Presentation on theme: "Research Methods Key Points What is empirical research? What is the scientific method? How do psychologists conduct research? What are some important."— Presentation transcript:
Key Points What is empirical research? What is the scientific method? How do psychologists conduct research? What are some important ethical considerations in conducting psychological research?
The Scientific Method Step by step process for guiding research Provides an objective, systematic framework for research Cyclical
Steps of the Scientific Method 1.Review the literature 2.Formulate a testable hypothesis 3.Design the study and collect the data 4.Analyze the data and accept or reject the hypothesis 5.Publish, replicate and seek scientific review 6.Theory building
Step 1:Reviewing the literature What research has been done in this area? What are the current theories? Consult scientific journals only. What can my research add to the current knowledge?
Step 2: Formulate a testable hypothesis Develop a specific prediction related to the area of interest Must be “testable”
Step 3: Design the study and collect the data How can you test your hypothesis? What type of study can be done? Collect data
Step 4: Analyze the data and accept or reject hypothesis Depending on the type of study conducted, you may use statistics to analyze the data Does data support or negate the hypothesis? Proving the hypothesis incorrect is not a failure
Step 5: Publish, replicate and seek scientific review Share data to expand current knowledge Conduct the experiment again to see if results are consistent Seek critical evaluation from professional peers
Step 6: Theory Building The Cycle continues Good research stimulates additional research Encourages growth in our knowledge
Scientific Method vs. research design The scientific method outlines the steps used in any type of study The research design describes the type of study conducted
Research Designs The range of research questions in psychology requires a range of options for conducting research You are not always in a position to control the variables of interest Every design has advantages and disadvantages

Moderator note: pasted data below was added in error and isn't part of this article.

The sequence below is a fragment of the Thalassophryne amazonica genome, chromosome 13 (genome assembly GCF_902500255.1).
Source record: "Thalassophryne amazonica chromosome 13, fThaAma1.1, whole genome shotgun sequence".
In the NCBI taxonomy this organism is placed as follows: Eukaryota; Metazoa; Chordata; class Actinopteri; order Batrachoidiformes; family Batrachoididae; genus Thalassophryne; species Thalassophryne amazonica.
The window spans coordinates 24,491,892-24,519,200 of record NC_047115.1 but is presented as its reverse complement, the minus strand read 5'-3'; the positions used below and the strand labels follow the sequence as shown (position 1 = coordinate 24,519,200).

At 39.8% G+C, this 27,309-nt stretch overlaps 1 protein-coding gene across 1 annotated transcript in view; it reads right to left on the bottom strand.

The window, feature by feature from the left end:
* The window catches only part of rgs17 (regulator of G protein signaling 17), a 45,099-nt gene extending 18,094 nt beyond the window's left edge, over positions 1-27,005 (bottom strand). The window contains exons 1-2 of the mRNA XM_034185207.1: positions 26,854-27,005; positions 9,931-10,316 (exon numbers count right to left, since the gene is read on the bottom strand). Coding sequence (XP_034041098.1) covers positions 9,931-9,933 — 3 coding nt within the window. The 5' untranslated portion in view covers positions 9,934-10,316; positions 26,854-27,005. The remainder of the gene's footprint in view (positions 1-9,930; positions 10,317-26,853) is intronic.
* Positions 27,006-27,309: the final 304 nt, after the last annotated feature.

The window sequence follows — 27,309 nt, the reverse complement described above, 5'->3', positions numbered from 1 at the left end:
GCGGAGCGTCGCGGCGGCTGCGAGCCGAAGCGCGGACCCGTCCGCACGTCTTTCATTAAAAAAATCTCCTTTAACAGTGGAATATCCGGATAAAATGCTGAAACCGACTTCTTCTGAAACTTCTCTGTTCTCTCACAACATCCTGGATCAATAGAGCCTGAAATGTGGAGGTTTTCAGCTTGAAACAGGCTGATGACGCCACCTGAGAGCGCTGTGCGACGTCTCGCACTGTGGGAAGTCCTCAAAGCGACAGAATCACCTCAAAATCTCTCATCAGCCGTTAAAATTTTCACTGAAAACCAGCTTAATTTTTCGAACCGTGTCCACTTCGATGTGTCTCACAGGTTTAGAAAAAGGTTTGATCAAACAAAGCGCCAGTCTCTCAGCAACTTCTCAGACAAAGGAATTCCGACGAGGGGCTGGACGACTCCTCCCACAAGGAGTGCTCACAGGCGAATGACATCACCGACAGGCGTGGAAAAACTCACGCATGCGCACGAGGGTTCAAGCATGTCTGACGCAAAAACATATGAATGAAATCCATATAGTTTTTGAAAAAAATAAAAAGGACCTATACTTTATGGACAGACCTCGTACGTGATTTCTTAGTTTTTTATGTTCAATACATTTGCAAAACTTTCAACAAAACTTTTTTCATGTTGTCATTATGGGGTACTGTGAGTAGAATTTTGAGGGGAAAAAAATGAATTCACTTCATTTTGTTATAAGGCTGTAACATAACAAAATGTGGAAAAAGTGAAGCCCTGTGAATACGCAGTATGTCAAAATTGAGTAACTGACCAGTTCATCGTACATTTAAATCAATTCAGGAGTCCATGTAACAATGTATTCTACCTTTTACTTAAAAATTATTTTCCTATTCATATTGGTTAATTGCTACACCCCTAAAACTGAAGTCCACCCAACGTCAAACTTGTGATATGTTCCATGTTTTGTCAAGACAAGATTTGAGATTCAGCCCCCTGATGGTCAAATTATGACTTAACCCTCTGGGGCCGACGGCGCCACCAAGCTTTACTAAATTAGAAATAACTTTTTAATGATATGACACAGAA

Who will be in the study? Population - the entire group of people of interest to the researcher (who should the results apply to?) Sample - the actual participants in the study, representative of the population
Types of Research Designs Experimental research Correlational research Surveys, questionnaires Observations Case Studies
The Experiment Only type of study that allows for statement of cause and effect Experimenter has degree of control over key variables not possible in other research designs
Characteristics of experimental research Independent and dependent variables Experimental and control groups Random assignment to groups
Independent and dependent variables Dependent Variable - what is being measured in the experiment to determine the effect of the independent variable? Independent variable - what is the experimenter manipulating in the experiment?
Experimental and control groups Experimental group - participants in the study who are exposed to the independent variable Control group - “comparison group”, participants in the study who do not experience the independent variable NOTE: participants are randomly assigned to these groups
Experimental Research Cautions Experimenter Bias - occurs when the experimenter’s own expectations influence the outcome of the research Research Participant Bias - reflects research participants’ beliefs about how they are expected to behave
Correlational Research Examines the relationship between two variables Cannot establish that one variable causes the other, just that they are related Relies on statistical analysis Strength of relationship measured from -1.0 to +1.0 Positive, negative or zero?
Case studies Descriptive data about an individual Helpful in obtaining data about rare cases Generalization is limited
Observations Naturalistic - occurs in the natural setting Laboratory - occurs in a controlled setting
Surveys/questionnaires Very common form of research Capable of collecting large amounts of data Measures people’s behaviors or attitudes
Ethical Considerations APA guidelines for ethical research Informed consent( can be withdrawn) Confidentiality Debriefing/use of deception